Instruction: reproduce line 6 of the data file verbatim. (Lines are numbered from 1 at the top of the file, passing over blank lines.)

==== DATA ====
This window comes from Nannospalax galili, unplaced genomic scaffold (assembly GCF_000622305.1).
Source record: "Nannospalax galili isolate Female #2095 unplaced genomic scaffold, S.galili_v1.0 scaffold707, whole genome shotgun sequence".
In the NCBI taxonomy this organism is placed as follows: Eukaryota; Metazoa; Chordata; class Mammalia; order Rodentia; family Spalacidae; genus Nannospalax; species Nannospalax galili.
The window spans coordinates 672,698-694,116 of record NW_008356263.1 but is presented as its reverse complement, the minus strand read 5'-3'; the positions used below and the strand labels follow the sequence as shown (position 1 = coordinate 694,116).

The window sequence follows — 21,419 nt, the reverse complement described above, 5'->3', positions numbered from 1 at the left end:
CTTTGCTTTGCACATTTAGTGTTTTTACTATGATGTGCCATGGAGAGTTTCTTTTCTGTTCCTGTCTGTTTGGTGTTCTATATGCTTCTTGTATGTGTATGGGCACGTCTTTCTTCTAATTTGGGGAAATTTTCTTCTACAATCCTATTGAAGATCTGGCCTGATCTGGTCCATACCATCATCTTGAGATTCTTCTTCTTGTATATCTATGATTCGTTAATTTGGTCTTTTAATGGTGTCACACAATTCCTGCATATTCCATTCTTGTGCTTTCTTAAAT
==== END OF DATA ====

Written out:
CTTTGCTTTGCACATTTAGTGTTTTTACTATGATGTGCCATGGAGAGTTTCTTTTCTGTTCCTGTCTGTTTGGTGTTCTATATGCTTCTTGTATGTGTATGGGCACGTCTTTCTTCTAATTTGGGGAAATTTTCTTCTACAATCCTATTGAAGATCTGGCCTGATCTGGTCCATACCATCATCTTGAGATTCTTCTTCTTGTATATCTATGATTCGTTAATTTGGTCTTTTAATGGTGTCACACAATTCCTGCATATTCCATTCTTGTGCTTTCTTAAAT